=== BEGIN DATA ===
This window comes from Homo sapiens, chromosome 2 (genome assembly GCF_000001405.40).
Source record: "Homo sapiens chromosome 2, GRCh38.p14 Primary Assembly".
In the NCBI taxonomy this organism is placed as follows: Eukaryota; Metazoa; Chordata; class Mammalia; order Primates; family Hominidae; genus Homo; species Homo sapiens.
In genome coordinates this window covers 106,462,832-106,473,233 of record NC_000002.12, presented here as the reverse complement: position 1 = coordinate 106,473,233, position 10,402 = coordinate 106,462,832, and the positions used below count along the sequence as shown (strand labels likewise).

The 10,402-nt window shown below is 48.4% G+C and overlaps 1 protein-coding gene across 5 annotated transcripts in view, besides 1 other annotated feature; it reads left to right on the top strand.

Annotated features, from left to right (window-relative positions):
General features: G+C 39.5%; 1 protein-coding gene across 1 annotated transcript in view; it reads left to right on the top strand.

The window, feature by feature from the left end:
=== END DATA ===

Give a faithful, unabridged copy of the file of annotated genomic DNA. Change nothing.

This window comes from Homo sapiens, chromosome 2 (genome assembly GCF_000001405.40).
Source record: "Homo sapiens chromosome 2, GRCh38.p14 Primary Assembly".
In the NCBI taxonomy this organism is placed as follows: Eukaryota; Metazoa; Chordata; class Mammalia; order Primates; family Hominidae; genus Homo; species Homo sapiens.
In genome coordinates this window covers 106,462,832-106,473,233 of record NC_000002.12, presented here as the reverse complement: position 1 = coordinate 106,473,233, position 10,402 = coordinate 106,462,832, and the positions used below count along the sequence as shown (strand labels likewise).

The 10,402-nt window shown below is 48.4% G+C and overlaps 1 protein-coding gene across 5 annotated transcripts in view, besides 1 other annotated feature; it reads left to right on the top strand.

Annotated features, from left to right (window-relative positions):
General features: G+C 39.5%; 1 protein-coding gene across 1 annotated transcript in view; it reads left to right on the top strand.

The window, feature by feature from the left end: